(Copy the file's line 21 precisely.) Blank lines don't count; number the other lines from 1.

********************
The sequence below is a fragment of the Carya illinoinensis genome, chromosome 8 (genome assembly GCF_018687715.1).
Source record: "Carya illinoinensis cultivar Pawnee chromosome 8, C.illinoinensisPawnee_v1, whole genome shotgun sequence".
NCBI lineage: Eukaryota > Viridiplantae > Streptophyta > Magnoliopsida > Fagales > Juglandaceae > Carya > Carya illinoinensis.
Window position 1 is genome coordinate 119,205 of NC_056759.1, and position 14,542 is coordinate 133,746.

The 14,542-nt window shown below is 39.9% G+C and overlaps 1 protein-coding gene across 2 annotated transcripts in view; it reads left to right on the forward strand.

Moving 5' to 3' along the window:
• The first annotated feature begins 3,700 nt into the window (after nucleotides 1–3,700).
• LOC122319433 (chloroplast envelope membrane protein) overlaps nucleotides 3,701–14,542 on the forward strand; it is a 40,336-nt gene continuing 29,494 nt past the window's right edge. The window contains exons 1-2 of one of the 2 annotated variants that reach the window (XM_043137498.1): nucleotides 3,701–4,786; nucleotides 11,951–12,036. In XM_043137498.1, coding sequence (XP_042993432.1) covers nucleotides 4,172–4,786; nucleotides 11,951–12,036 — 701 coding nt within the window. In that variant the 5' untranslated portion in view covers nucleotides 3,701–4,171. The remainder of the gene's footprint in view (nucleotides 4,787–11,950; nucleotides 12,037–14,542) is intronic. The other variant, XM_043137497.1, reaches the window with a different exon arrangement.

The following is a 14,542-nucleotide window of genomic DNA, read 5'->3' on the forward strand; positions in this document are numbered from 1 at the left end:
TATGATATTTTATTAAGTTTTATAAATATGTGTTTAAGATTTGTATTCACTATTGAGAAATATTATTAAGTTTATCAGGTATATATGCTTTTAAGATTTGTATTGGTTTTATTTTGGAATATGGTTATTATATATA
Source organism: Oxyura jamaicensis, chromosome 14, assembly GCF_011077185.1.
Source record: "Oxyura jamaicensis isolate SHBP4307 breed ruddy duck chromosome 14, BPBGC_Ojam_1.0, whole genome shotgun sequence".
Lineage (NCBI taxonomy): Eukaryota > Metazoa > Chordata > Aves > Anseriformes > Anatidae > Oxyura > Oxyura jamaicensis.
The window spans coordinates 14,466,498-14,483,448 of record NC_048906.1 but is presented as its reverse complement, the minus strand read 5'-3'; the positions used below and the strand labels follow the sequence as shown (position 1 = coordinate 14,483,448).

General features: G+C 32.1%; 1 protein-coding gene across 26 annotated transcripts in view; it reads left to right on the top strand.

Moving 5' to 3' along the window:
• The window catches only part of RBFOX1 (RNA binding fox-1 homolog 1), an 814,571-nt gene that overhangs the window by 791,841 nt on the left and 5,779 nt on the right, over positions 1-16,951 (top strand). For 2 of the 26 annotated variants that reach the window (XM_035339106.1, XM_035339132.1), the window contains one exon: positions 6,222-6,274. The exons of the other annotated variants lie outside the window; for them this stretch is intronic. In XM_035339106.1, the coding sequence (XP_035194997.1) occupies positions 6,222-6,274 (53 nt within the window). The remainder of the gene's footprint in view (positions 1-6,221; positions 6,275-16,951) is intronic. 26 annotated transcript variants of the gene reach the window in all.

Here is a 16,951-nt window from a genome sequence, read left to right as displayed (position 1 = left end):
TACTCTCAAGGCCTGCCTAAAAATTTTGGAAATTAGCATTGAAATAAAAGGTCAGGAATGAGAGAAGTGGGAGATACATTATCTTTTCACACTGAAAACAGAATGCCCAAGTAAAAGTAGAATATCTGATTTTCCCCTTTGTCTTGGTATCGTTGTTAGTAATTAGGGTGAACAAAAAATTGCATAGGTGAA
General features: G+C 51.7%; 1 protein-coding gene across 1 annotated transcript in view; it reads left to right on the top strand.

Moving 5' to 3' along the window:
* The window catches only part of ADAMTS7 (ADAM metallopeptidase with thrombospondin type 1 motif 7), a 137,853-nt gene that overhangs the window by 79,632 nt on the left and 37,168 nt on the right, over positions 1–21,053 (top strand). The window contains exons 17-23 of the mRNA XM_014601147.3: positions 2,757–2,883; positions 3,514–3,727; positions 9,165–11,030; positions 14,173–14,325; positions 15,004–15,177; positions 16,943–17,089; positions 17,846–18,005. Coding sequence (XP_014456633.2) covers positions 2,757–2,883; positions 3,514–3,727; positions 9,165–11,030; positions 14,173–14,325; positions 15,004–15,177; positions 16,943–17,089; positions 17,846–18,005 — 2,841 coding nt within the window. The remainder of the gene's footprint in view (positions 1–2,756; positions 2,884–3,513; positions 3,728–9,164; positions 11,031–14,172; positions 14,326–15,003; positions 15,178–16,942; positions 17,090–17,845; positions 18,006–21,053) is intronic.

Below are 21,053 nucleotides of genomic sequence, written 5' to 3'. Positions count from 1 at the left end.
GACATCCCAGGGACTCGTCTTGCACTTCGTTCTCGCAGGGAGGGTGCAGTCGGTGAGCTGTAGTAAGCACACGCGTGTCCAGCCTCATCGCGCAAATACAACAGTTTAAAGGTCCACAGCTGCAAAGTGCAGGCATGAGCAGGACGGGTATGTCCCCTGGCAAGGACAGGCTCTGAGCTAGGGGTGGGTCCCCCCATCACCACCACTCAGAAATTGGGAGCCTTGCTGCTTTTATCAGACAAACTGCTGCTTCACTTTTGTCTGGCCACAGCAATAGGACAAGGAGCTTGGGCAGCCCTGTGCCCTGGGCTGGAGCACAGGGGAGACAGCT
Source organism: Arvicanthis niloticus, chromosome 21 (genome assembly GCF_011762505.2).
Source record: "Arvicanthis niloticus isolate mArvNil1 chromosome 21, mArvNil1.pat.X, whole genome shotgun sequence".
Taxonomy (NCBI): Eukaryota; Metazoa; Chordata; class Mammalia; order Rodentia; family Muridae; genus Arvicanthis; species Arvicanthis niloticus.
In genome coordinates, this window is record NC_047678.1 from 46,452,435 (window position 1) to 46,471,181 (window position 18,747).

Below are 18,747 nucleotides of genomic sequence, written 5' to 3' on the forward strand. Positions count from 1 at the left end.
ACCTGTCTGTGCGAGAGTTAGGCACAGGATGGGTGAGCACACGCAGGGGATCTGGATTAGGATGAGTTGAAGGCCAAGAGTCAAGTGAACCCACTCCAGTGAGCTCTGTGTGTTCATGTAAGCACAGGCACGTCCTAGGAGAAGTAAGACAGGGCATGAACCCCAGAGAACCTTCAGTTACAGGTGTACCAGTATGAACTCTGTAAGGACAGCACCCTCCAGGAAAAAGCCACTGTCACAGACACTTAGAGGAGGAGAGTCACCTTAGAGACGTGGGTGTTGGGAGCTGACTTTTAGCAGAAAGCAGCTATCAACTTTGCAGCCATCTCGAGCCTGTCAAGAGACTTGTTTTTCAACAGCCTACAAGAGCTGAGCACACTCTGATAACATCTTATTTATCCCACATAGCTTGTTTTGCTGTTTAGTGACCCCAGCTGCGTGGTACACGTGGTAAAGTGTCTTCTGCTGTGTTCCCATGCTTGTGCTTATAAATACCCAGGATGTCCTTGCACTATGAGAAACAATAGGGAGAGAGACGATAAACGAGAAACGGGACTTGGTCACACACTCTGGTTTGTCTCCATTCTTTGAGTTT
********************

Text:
Moving 5' to 3' along the window: